Introduction to Financial Statements
In this topic you will learn about the five financial statements that a U.S. corporation should include when it distributes its annual financial statements to anyone outside of the corporation. The five financial statements are:
- Income statement
- Statement of comprehensive income
- Balance sheet
- Statement of stockholders' equity
- Statement of cash flows
The annual financial statements should also include notes to the financial statements. The notes (which are to be referenced on each financial statement) disclose important information regarding the amounts appearing or not appearing on the financial statements.
The financial statements that are distributed by a U.S. corporation must comply with the common rules known as generally accepted accounting principles or GAAP or US GAAP. If the corporation's stock is traded on a stock exchange, the corporation is also required to comply with the reporting requirements of the Securities and Exchange Commission (SEC), an agency of the U.S. government.
It is important to understand that most of the amounts contained in the financial statements resulted from recording past transactions. Hence the amounts may not be relevant for future decisions and will not indicate the corporation's fair market value.
Note: We provide a video seminar on Understanding Financial Statements, exam questions, flashcards, a visual tutorial, and more for members of AccountingCoach PRO.
Where the Amounts Come From
Generally, the amounts reported on the financial statements originated from the corporation's business transactions that were recorded and stored in the general ledger accounts. The accounting records are often referred to as the corporation's books.
In addition to recording the business transactions, accountants will also record adjusting entries before issuing the financial statements. The following are three examples of why adjusting entries are necessary:
Some of the transaction amounts that were recorded pertain to more than one accounting period. (An accounting period could be a year, quarter, month, 13 weeks, etc.) An adjusting entry is necessary so that only the pertinent amounts appear in each period's financial statements.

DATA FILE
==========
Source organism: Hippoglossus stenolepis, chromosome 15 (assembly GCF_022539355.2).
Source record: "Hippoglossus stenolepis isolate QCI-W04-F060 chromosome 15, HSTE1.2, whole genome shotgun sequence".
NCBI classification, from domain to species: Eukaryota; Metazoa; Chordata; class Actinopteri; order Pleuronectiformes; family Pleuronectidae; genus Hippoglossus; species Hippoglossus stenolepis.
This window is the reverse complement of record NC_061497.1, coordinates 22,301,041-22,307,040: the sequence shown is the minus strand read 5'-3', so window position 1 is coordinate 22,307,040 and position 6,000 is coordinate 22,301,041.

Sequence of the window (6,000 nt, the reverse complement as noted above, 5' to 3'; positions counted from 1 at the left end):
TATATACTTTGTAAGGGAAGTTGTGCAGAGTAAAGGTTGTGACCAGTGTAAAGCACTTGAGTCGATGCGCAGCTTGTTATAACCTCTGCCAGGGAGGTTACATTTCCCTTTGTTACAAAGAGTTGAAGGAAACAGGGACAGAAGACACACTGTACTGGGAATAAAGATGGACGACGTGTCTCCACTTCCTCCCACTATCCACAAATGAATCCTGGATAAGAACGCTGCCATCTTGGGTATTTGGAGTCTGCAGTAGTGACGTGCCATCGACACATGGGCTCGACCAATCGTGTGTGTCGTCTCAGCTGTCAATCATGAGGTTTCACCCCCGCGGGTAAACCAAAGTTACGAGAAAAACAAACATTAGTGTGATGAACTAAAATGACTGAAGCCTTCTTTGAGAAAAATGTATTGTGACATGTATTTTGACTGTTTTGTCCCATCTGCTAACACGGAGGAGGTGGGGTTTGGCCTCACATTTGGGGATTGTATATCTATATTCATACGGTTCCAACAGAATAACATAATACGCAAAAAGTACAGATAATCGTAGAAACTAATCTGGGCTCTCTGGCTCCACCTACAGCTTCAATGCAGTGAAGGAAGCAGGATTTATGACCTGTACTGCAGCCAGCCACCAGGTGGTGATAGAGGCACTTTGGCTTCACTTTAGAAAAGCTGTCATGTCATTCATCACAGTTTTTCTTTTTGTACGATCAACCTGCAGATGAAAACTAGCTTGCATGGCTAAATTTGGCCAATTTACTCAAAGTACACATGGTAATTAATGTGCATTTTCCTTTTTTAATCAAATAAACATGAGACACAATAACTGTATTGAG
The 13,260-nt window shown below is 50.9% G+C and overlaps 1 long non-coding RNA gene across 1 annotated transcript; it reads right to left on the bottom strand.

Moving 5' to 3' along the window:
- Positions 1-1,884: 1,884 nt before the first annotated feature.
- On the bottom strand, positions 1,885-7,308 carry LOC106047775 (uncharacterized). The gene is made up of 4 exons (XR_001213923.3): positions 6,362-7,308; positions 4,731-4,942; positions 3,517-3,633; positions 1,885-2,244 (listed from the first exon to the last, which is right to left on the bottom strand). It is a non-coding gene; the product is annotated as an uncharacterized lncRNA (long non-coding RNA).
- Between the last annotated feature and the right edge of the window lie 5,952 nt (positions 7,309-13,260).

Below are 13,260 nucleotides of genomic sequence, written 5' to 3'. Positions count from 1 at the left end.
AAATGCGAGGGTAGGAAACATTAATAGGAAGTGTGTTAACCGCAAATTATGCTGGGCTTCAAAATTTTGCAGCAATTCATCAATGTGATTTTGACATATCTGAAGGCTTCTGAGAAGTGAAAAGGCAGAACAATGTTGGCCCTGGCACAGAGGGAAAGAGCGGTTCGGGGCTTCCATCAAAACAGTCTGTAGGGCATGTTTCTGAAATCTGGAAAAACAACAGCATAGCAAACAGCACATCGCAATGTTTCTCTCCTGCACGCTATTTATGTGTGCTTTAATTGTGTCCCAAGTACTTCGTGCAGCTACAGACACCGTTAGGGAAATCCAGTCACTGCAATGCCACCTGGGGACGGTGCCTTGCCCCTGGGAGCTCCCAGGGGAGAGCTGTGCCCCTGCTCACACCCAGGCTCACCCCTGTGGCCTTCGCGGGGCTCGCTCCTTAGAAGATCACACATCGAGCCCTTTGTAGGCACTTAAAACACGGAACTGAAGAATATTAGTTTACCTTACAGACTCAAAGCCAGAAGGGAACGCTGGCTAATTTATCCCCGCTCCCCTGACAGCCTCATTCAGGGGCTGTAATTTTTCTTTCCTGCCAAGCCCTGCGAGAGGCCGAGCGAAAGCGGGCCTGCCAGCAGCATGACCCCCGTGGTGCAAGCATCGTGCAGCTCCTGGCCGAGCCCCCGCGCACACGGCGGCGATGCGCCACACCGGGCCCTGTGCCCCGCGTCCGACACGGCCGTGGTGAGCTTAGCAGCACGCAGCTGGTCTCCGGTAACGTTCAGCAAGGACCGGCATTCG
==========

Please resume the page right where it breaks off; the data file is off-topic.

To illustrate, let's assume that a corporation purchased an asset for $60,000 that is expected to be used in the business for 60 months. If the corporation issues monthly financial statements, an adjusting entry will be necessary so that each income statement will report a monthly expense of $1,000 ($60,000 of cost divided by the useful life of 60 months). The adjusting entry will also cause the asset section of the balance sheet to decrease by $1,000 per month.
Some expenses may occur so late in an accounting period that they were not processed and recorded in the general ledger accounts. In order for these expenses and related obligations to be included in financial statements, the accountant will record accrual-type adjusting entries. (Similarly, an adjusting entry may be required if revenues were earned, but were not yet recorded.)
US GAAP will likely require additional adjusting entries. Two examples include:
- an adjustment for uncollectible accounts receivable
- an adjustment for some marketable securities where the fair market value has changed
To learn more about recording adjustments, see our free Explanation of Adjusting Entries.
Accrual Method of Accounting
The adjusting entries we mentioned are closely related to the accrual method of accounting, which is required for most corporations. (Individuals and very small companies may be allowed to use the cash method of accounting.)
Under the accrual method of accounting the financial statements will report sales and receivables when products or services have been delivered (as opposed to reporting sales when the corporation receives money from its customers). It also means that expenses and liabilities will be reported on the financial statements when they occur (as opposed to reporting expenses when the corporation remits payment).
The accrual method of accounting results in more complete and accurate financial statements than the cash method of accounting for the following reasons:
- All of the revenues that were earned during the accounting period will be included
- All of the expenses that were incurred during the accounting period will be included
- All of the assets as of the end of the accounting period will be included
- All of the liabilities as of the end of the accounting period will be included
When the accrual method of accounting is used, you will see the following balance sheet accounts:
- Accounts Receivable
- Interest Receivable
- Prepaid Expenses
- Accounts Payable
- Accrued Expenses Payable
- Deferred Revenues